Electronic payment solutions company Verifone on Tuesday reported disappointing earnings for the second quarter of fiscal 2016. The company announced it will be cutting its headcount by 5 percent and making other changes to adjust to an increasingly competitive payments market.
The company reported non-GAAP net income per share of 47 cents on net revenues of $532 million, which was below market expectations of 52 cents a share. The company has an operating cash flow of $51 million.
"Q2 was a mixed quarter for Verifone as we grew our business, but experienced several difficult market dynamics," Verifone CEO Paul Galant said in a statement.
Consequently, the company is adjusting its fiscal year 2016 outlook to $2.1B of revenue and $1.85 of earnings per share.
"We remain committed to executing our strategy in a disciplined manner, and continue to make progress in bringing our next generation devices to market and launching our services platform," Galant said.
The point-of-sale hardware/software firm is competing against companies like Square, which has reported mixed earnings results since going public last November but nevertheless claimed momentum from its new readers and unique business partnerships.
In its 10-K report filed with the Securities and Exchange Commission, Verifone noted the breadth of its competition in the market for point-of-sale (POS) terminals and services. It pointed to other electronic payment terminal makers like Equinox Payments and Pax Technology, as well as tech giants like companies from IBM and Oracle, while acknowledging "vigorous competition from smaller companies that have been able to develop strong local or regional customer bases."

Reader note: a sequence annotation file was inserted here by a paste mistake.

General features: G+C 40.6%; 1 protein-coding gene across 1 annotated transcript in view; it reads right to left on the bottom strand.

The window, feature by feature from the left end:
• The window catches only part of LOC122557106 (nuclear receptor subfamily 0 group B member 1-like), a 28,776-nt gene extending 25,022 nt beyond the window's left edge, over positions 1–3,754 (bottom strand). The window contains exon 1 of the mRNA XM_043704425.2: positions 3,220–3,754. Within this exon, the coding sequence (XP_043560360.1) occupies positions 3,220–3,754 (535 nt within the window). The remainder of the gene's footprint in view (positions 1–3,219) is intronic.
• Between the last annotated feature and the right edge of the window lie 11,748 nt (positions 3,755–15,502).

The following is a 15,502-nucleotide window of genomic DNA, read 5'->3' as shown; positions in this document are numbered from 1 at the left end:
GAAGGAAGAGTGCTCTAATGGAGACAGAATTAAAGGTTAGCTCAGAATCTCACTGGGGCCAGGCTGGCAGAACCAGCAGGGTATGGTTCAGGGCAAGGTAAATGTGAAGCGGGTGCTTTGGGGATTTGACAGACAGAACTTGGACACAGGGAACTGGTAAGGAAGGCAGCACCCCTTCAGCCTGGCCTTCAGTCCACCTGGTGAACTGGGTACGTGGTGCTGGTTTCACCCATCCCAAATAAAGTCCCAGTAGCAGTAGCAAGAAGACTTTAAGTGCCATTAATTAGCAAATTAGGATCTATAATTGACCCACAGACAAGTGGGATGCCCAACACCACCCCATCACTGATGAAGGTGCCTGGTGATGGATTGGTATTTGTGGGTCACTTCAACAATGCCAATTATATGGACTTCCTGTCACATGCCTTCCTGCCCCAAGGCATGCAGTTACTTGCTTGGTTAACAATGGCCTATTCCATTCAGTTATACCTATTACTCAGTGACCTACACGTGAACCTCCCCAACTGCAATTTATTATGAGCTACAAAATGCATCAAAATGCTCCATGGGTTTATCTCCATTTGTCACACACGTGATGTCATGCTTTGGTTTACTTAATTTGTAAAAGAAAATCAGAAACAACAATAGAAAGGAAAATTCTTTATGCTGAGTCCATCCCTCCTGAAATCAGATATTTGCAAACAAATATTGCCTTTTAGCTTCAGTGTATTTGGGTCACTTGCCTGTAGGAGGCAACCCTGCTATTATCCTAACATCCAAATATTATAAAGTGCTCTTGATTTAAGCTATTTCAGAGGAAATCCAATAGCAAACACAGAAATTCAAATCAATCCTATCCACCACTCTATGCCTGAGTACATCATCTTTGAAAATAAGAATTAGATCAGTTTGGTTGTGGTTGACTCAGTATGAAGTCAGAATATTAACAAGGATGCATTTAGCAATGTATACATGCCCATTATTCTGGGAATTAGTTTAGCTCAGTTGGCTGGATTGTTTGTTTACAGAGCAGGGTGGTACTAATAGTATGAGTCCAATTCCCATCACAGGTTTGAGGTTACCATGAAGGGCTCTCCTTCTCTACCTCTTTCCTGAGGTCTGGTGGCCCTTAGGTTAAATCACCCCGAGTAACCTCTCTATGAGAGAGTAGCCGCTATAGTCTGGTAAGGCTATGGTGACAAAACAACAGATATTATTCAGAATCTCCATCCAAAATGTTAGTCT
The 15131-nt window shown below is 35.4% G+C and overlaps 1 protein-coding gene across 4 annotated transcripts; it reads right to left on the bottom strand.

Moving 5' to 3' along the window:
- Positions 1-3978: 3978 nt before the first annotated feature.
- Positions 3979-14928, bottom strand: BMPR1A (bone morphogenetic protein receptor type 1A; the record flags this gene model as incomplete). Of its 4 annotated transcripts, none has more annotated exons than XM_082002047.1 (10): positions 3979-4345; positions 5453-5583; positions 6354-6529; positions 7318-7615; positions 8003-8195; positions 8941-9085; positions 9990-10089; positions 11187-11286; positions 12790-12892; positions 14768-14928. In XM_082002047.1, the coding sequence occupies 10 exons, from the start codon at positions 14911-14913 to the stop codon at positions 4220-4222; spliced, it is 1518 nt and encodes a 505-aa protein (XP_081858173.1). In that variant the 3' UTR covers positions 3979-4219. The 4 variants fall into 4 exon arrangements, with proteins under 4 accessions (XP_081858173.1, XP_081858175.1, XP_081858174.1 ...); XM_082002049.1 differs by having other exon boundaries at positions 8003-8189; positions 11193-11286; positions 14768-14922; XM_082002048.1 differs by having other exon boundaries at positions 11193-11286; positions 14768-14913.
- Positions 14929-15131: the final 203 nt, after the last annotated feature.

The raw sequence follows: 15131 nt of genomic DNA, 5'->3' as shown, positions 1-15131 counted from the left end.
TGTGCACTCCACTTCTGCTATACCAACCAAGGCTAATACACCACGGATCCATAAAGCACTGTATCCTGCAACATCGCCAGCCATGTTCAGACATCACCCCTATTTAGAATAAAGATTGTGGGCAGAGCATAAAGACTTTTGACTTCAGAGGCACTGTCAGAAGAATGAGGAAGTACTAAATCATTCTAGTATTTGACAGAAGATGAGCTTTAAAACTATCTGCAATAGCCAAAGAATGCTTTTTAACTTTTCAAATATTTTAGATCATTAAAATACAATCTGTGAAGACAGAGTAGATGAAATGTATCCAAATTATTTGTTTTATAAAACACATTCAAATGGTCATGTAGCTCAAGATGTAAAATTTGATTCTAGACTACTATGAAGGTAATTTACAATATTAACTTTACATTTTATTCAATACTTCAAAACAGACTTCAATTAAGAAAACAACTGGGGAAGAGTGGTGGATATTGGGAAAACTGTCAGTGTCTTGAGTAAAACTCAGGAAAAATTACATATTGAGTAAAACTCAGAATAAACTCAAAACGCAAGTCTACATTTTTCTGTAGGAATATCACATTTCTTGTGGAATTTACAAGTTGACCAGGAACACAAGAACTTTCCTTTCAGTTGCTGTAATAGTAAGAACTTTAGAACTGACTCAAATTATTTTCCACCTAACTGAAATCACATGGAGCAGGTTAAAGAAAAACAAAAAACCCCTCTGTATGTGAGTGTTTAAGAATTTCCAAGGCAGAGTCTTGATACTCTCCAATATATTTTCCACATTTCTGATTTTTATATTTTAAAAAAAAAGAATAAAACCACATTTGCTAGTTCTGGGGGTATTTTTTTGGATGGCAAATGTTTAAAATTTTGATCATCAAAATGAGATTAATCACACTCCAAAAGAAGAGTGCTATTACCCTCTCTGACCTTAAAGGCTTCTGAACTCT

In addition to the intense competition, Verifone executives on Tuesday noted two other challenges the company faces: First, there was a slowdown in some emerging markets. Particularly in Latin America and Asia, Verifone saw more "competitive price pressure" than expected.
Second, Verifone executives noted that delays in EMV certifications -- the standard for chip card authentication -- forced the company to shift its North America product mix.
In addition to layoffs, Verifone said it's responding to the challenging market by restructuring its businesses and products that are less core to its strategy. It's also holding R&D spending steady at 10 percent of revenue to work on next-generation products and services and transform the company from a box shipper to a services provider.